Asthma Society advises people with asthma and hayfever to take precautions this weekend to avoid a potentially fatal asthma attack
The Asthma Society of Ireland is today warning the 304,000 people who have both asthma and hayfever in Ireland to take precautions as pollen levels expected to rise this weekend.
The Asthma Society has teamed up with Dyson Ireland to launch its Pollen Tracker on asthma.ie. The tracker provides an update of pollen levels across the four provinces each day, and a predictor of the pollen levels for the following day.
Sarah O’Connor, CEO of the Asthma Society of Ireland, said: “For the 304,000 people who have asthma and hayfever, hayfever can be particularly dangerous. Hayfever symptoms are capable of escalating an asthma attack, which in some cases can be fatal. Asthma deaths are rising in Ireland, with one person now dying every six days as a result of their asthma. In addition, people with hayfever experience symptoms which really compromise their quality of life and ability to enjoy the summer months.
With the pollen count predicted to increase over the next few days, we are advising all people who have asthma and hayfever to make sure they take precautions and to follow our “top tips for surviving hayfever season” to ensure they do not suffer a fatal asthma attack. Our free Asthma and COPD Adviceline is also available on 1800 44 54 64 and allows you to speak to a respiratory specialist nurse who is trained in asthma and allergies, who will be able to advise you on managing your condition(s).”
Tips to survive Hayfever Season:
- Keep an eye on our daily pollen tracker on asthma.ie
- Speak to a nurse on the Asthma Society’s free Joint Asthma and COPD Adviceline (1800 44 54 64) about putting a hayfever management plan in place
- Talk to a doctor or pharmacist NOW about taking medication to prevent/reduce your symptoms. Don’t wait until you feel unwell.
- Keep windows shut in your bedroom at night
- Keep windows and doors closed when the pollen count is high
- Stay indoors as much as possible on high pollen days
- Stay away from grassy areas, especially when grass is freshly cut
- Put Vaseline around your nostrils to trap pollen
- Wear wraparound sunglasses to stop pollen getting into your eyes
- Shower, wash your hair and change your clothes if you have been outside for an extended period
- Avoid drying clothes outdoors, or shake them outdoors before bringing them in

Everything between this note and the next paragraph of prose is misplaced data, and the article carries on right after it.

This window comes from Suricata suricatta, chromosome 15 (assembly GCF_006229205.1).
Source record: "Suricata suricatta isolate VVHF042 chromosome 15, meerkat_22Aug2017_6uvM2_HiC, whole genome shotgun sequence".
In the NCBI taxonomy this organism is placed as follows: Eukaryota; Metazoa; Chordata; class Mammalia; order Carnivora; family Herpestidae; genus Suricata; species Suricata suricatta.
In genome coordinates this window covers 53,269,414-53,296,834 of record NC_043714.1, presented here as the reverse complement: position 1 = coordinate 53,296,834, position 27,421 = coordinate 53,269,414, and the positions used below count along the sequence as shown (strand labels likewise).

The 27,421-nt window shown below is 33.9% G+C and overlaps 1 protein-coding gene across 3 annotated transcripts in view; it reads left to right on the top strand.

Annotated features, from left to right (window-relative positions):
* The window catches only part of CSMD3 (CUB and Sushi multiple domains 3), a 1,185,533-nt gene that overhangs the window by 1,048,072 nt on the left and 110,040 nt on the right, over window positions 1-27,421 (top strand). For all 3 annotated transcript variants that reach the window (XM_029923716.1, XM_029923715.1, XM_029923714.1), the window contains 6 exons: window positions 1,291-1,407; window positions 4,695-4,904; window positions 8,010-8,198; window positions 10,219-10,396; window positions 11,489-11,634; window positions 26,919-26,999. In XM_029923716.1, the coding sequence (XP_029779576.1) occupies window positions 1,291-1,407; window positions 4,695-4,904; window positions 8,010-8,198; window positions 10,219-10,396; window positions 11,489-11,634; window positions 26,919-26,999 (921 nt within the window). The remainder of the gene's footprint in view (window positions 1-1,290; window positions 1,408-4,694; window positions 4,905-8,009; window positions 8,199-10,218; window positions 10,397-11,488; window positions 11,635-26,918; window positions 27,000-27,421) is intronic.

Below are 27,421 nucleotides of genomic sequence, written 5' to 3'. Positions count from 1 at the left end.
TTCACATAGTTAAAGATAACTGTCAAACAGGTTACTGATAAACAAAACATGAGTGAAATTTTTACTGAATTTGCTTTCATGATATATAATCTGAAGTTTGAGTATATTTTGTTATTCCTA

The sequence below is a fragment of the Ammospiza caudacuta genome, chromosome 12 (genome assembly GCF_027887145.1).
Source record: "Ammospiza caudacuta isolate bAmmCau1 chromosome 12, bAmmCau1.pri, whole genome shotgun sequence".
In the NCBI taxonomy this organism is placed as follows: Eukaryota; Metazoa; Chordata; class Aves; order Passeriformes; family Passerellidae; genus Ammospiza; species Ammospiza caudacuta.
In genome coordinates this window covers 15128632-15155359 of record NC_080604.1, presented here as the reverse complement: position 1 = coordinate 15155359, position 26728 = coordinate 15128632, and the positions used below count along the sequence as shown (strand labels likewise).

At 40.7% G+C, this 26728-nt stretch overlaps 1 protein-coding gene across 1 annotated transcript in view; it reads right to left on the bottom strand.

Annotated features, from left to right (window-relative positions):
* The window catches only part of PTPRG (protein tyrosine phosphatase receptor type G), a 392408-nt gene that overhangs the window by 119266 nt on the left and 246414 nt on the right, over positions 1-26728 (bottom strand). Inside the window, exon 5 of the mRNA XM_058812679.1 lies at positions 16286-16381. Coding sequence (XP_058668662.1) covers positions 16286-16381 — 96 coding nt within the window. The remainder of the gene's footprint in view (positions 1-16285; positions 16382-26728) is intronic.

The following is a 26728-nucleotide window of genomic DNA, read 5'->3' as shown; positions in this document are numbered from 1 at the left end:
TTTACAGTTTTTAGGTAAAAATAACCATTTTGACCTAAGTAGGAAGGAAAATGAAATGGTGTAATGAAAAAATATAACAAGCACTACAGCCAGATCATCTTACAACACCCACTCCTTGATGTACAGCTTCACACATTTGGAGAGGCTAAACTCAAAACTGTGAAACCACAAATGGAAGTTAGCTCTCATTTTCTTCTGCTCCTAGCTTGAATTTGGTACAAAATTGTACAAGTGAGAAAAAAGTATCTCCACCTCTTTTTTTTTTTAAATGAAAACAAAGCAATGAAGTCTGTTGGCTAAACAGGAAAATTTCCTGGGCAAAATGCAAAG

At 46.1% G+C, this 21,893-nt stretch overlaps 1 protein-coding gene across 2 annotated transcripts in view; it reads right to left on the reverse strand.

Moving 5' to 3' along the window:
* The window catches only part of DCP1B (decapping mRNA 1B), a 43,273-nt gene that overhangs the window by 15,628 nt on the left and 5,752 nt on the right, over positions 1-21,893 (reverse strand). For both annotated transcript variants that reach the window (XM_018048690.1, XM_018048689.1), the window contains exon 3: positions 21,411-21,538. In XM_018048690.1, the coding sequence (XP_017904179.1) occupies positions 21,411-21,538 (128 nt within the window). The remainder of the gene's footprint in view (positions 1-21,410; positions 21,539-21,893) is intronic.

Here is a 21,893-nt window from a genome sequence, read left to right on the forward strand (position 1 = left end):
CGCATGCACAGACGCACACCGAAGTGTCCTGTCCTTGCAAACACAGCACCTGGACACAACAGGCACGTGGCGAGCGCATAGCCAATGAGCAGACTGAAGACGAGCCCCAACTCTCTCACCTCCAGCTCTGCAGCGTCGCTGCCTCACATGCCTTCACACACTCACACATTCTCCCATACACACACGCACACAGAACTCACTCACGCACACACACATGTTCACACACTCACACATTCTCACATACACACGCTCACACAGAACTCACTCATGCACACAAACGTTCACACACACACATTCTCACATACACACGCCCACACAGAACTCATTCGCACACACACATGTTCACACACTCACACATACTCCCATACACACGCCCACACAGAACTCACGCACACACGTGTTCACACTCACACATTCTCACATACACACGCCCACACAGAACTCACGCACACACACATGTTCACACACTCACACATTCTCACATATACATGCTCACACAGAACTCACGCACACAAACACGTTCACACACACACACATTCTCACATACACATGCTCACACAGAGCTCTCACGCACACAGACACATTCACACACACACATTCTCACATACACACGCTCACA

- Minimise your contact with pets that have been outdoors and are likely to be carrying pollen
- Consider a purifier with a built-in air quality sensor to remove allergens and pollutants from the air
Common hayfever symptoms:
- Runny nose and nasal congestion
- Watery, itchy, red eyes
- Frequent sneezing
- Itchy nose, roof of mouth or throat
- Swollen blue coloured skin under the eyes
- Postnasal drip
Niamh O‘Halloran, who suffered a near-fatal asthma attack because of her hayfever, said: “Most of my friends with hayfever experience the itchy watery eyes, runny nose and itchy throat, etc. But for me, as I have asthma and hayfever, symptoms can be a lot more serious. It is essential that I manage my hayfever to ensure it does not lead to a serious asthma attack. In my teenage years, I suffered an asthma attack because of my hayfever which nearly took my life and left me in hospital for over a week. It was a terrifying experience and I did not know if I was going to make it.
“Today, I make sure to take my anti-histamines, along with all my asthma medications as part of my Asthma Action Plan. Controlling my hayfever is extremely important as it prevents me ending up back in hospital. I find the Asthma Society’s Pollen Tracker an excellent tool which allows me to prepare and take precautions on any day when the pollen count will be high.”
Dr Marcus Butler, Medical Director of the Asthma Society, said:
“Managing asthma becomes more difficult over the summer months as the nice weather brings a long and sharp increase in the pollen count. Research suggests that up to 80% of people with asthma notice a worsening of asthma symptoms due to allergies such as pollen, as their bodies trigger an allergic reaction. I see a drop in asthma control amongst my allergic asthma patients during hayfever season, which leaves them at risk of a more serious asthma attack. It is vital that all asthma patients with pollen or grass allergy have an Asthma Action Plan and prepare for the hayfever season to limit its effects.”
For any questions on managing your, or a family member’s asthma and/or COPD, call the Asthma Society’s free Joint Asthma and COPD Adviceline on 1800 44 54 64, where you can talk to a trained respiratory nurse about getting your hayfever symptoms in control.